• Effect on HRQOL: as measured by a validated quality of life (QOL) measurement tool that is disease-specific to foot ulcers or generic to QOL - or both.

  • Cost of intervention compared to conventional treatment, including: direct medical costs; direct non-medical costs (e.g. transport, assistive devices); indirect costs (e.g. sick leave, reduced productivity, early retirement and premature death); disability-adjusted life years (DALY) and years of life lost (YLL).

  • All cause mortality.

Search methods for identification of studies

Electronic searches

We will search the following electronic databases to identify reports of relevant randomised clinical trials:

  • The Cochrane Wounds Group Specialised Register;

  • The Cochrane Central Register of Controlled Trials (CENTRAL) (latest issue);

  • EMBASE via Ovid (1980 to present);

  • MEDLINE via Ovid (1946 to present);

  • CINAHL plus via EBSCOHost (1981 to present);

  • SCOPUS (1960 to present);

  • Web of Science via ISI Web of Knowledge (1965 to present);

  • BioMed Central (1997 to present);

  • LILACS (1995 to present).

We will search The Cochrane Central Register of Controlled Trials (CENTRAL) using the following exploded MeSH headings and keywords:

#1 MeSH descriptor: [Blood Glucose] explode all trees
#2 MeSH descriptor: [Hypoglycemic Agents] explode all trees
#3 MeSH descriptor: [Hyperglycemia] explode all trees
#4 MeSH descriptor: [Hypoglycemia] explode all trees
#5 MeSH descriptor: [Insulin] explode all trees
#6 MeSH descriptor: [Metformin] explode all trees
#7 MeSH descriptor: [Thiazolidinediones] explode all trees
#8 MeSH descriptor: [alpha-Glucosidases] explode all trees
#9 MeSH descriptor: [Glucagon-Like Peptide 1] explode all trees
#10 MeSH descriptor: [Acarbose] explode all trees
#11 (blood glucose):ti,ab,kw
#12 (((glycaemic or glycemic) next control) or "intensive glucose control"):ti,ab,kw
#13 ((hypoglycaemi* or hypoglycemi*) next (agent* or drug*)):ti,ab,kw
#14 (oral next (hypoglycaemi* or hypoglycemi*)):ti,ab,kw
#15 ("fasting glucose" or "glucose target"):ti,ab,kw
#16 ((anti-diabetes next medication*) or (diabetes next medication*) or insulin* or sulphonyureas or metformin or thiazolidinedione* or DPP-4 inhibitor* or glitinide or (glucosidase next inhibitor*) or biguinide or "GLP-1 agonist" or acarbose or (incretin next enhancer*) or (incretin next mimetic*) or HbA1c):ti,ab,kw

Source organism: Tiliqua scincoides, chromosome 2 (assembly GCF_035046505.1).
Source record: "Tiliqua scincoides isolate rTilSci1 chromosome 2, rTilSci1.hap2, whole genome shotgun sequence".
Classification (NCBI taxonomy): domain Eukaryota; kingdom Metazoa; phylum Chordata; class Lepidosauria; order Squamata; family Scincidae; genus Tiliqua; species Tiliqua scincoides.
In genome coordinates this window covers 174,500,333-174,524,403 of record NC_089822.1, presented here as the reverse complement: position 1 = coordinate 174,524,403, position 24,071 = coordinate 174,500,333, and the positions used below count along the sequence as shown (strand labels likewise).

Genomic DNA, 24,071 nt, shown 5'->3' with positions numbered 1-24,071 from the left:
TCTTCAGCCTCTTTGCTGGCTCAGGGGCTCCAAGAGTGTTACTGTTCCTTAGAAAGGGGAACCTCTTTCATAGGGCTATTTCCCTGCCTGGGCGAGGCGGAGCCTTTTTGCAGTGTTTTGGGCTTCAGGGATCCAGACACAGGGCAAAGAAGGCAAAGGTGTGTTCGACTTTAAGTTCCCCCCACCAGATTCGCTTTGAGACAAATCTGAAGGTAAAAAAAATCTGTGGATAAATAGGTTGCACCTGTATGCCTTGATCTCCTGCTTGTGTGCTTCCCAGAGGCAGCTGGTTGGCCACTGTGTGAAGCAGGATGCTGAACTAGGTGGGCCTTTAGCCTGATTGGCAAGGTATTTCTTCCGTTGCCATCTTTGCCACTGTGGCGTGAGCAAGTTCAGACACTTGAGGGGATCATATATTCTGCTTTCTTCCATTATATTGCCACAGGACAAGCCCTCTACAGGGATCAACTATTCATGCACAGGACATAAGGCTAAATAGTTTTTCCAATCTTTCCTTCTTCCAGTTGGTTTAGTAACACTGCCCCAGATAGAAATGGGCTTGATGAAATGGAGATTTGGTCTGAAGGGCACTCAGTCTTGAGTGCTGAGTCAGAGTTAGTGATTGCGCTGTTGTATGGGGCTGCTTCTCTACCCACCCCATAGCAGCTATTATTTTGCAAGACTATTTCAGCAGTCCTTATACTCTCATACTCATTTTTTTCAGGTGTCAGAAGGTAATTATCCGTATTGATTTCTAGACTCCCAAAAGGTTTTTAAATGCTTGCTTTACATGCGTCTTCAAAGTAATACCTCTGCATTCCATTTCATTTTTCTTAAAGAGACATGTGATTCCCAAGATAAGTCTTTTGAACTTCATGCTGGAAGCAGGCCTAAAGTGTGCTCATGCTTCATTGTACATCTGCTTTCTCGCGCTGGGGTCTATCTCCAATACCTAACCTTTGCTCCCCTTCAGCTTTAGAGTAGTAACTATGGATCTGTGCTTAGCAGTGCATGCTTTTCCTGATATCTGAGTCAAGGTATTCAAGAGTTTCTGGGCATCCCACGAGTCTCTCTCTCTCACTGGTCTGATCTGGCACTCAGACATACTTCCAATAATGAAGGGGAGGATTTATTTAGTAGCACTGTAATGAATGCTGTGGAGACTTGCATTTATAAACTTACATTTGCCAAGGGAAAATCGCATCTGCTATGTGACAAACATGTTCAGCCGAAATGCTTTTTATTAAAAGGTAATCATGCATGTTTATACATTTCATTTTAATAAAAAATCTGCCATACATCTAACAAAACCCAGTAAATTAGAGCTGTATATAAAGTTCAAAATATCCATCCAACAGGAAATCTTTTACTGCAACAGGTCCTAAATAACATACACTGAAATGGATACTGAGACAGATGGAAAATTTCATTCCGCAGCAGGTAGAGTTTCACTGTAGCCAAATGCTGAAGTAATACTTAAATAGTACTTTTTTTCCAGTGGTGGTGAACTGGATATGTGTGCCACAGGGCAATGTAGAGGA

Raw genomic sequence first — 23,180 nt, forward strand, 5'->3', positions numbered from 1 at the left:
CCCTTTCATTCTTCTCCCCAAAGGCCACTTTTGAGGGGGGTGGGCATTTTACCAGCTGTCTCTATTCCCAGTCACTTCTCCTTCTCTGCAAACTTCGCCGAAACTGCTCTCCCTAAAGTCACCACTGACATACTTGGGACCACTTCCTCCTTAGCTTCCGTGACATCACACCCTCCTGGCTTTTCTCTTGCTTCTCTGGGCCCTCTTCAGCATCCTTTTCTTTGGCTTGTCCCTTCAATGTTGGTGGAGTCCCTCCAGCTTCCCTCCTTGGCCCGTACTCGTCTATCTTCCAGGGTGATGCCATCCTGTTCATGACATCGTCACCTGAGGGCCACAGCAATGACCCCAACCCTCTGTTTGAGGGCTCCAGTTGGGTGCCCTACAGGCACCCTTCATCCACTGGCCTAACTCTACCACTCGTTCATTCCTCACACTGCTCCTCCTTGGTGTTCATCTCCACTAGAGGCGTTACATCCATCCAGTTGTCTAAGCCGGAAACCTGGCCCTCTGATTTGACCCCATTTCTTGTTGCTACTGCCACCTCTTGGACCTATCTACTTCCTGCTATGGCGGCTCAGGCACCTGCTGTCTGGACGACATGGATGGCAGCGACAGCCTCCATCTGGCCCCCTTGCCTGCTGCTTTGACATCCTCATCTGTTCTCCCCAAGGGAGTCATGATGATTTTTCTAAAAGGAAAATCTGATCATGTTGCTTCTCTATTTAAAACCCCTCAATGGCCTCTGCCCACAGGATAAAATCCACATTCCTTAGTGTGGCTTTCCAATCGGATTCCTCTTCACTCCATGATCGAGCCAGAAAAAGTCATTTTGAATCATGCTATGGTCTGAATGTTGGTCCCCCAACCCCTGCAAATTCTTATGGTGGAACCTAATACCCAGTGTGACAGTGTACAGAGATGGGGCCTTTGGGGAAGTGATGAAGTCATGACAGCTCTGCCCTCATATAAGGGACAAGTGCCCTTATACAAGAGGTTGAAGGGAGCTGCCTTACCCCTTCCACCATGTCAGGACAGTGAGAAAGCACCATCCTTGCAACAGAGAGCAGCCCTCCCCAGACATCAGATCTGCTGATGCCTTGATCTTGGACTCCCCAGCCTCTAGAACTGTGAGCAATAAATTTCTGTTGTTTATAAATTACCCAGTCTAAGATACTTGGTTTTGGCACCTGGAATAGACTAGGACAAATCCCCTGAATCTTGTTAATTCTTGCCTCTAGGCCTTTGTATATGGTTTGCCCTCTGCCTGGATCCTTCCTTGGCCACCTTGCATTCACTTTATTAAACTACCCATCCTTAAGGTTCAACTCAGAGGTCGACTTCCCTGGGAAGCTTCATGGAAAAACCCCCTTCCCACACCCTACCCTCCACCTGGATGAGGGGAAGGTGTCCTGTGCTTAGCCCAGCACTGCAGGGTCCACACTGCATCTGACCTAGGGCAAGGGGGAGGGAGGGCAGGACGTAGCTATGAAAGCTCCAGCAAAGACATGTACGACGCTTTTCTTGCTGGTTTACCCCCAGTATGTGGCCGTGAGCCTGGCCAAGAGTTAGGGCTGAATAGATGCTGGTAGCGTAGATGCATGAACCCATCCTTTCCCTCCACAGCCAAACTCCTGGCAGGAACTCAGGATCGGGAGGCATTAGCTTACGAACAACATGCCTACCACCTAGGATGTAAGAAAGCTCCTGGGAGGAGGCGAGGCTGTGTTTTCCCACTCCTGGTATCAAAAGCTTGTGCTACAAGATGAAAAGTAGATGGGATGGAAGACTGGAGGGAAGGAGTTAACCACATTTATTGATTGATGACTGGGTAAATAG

#17 #1 or #2 or #3 or #4 or #5 or #6 or #7 or #8 or #9 or #10 or #11 or #13 or #14 or #15 or #16
#18 MeSH descriptor: [Foot Ulcer] explode all trees
#19 MeSH descriptor: [Diabetic Foot] explode all trees
#20 (diabet* near/3 ulcer*):ti,ab,kw
#21 (diabet* near/3 (foot or feet)):ti,ab,kw
#22 (diabet* near/3 wound*):ti,ab,kw
#23 (diabet* near/3 defect*):ti,ab,kw
#24 ("foot gangrene" or amputat*):ti,ab,kw
#25 #18 or #19 or #20 or #21 or #22 or #23 or #24
#26 #17 and #25

The MEDLINE search will be combined with the Cochrane Highly Sensitive Search Strategy for identifying randomised trials in MEDLINE: sensitivity- and precision-maximizing version (2008 revision); Ovid format - which is outlined in Chapter 6 of the Cochrane Handbook for Systematic Reviews of Interventions (Lefebvre 2011). The EMBASE search will be combined with the Ovid EMBASE filter developed by the UK Cochrane Centre, which is also cited in the Handbook (Lefebvre 2011). The CINAHL searches will be combined with the trial filters developed by the Scottish Intercollegiate Guidelines Network (SIGN) (SIGN 2012). We will not restrict studies with respect to language, date of publication or study setting.

Searches of the Cochrane Wounds Group Specialised Register, CENTRAL, MEDLINE, EMBASE and CINAHL will be carried out at the Cochrane Wounds Group editorial base. We will modify the original search strategy shown above to search the SCOPUS, Biomed Central, Web of Science and LILACS databases. We will seek additional support from an institutional librarian to conduct these searches.

We will search the following ongoing trial databases for relevant published, non-published, ongoing and terminated clinical trials:

  • EU Clinical Trials Register (;

  • (;

  • WHO International Clinical Trials Registry Platform (ICTRP) (;

  • Current Controlled Trials (

We will also search the pharmaceutical trials databases listed below (known pharmaceutical companies involved in manufacture of diabetes medication) for relevant published, non-published, ongoing and terminated clinical trials:

  • AstraZeneca Clinical Trials web site (;

  • Eli Lilly and Company Clinical Trial Registry (;

  • Novartis (;

  • Novo Nordrik (;

  • MSD (;

  • Servier (

We will search guidelines produce by the Joanna Briggs Institute, the National Institute for Health and Care Excellence (NICE), the National Health Service (NHS), the National Health and Medical Research Council (NHMRC), the Scottish Intercollegiate Guidelines Network (SIGN), National Clearinghouse and the International Working Group on the Diabetic Foot for any studies or publications of relevance that have not been identified through other search options.

Where translation(s) is required, we will contact the original authors first to acquire an English-language version of the manuscript. If the authors are not able to provide an English version, then the articles will be translated to English using translation services from the local hospital or through the Cochrane Wounds Group.

Searching other resources